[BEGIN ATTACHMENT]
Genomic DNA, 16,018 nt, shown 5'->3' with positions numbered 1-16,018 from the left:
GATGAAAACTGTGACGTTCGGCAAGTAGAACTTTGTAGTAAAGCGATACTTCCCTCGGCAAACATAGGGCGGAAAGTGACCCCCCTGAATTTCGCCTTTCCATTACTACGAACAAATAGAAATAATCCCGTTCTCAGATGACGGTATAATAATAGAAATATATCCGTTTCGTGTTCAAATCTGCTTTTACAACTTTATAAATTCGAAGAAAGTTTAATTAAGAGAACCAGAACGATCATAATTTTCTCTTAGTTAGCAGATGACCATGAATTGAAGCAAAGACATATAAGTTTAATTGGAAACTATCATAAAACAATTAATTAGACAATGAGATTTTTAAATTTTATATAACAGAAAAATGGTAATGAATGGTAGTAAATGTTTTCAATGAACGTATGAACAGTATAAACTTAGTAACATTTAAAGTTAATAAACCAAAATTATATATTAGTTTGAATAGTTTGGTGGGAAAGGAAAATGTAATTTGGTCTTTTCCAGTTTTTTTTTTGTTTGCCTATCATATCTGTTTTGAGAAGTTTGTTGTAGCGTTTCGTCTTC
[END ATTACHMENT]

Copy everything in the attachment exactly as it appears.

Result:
Genomic DNA, 16,018 nt, shown 5'->3' with positions numbered 1-16,018 from the left:
GATGAAAACTGTGACGTTCGGCAAGTAGAACTTTGTAGTAAAGCGATACTTCCCTCGGCAAACATAGGGCGGAAAGTGACCCCCCTGAATTTCGCCTTTCCATTACTACGAACAAATAGAAATAATCCCGTTCTCAGATGACGGTATAATAATAGAAATATATCCGTTTCGTGTTCAAATCTGCTTTTACAACTTTATAAATTCGAAGAAAGTTTAATTAAGAGAACCAGAACGATCATAATTTTCTCTTAGTTAGCAGATGACCATGAATTGAAGCAAAGACATATAAGTTTAATTGGAAACTATCATAAAACAATTAATTAGACAATGAGATTTTTAAATTTTATATAACAGAAAAATGGTAATGAATGGTAGTAAATGTTTTCAATGAACGTATGAACAGTATAAACTTAGTAACATTTAAAGTTAATAAACCAAAATTATATATTAGTTTGAATAGTTTGGTGGGAAAGGAAAATGTAATTTGGTCTTTTCCAGTTTTTTTTTTGTTTGCCTATCATATCTGTTTTGAGAAGTTTGTTGTAGCGTTTCGTCTTC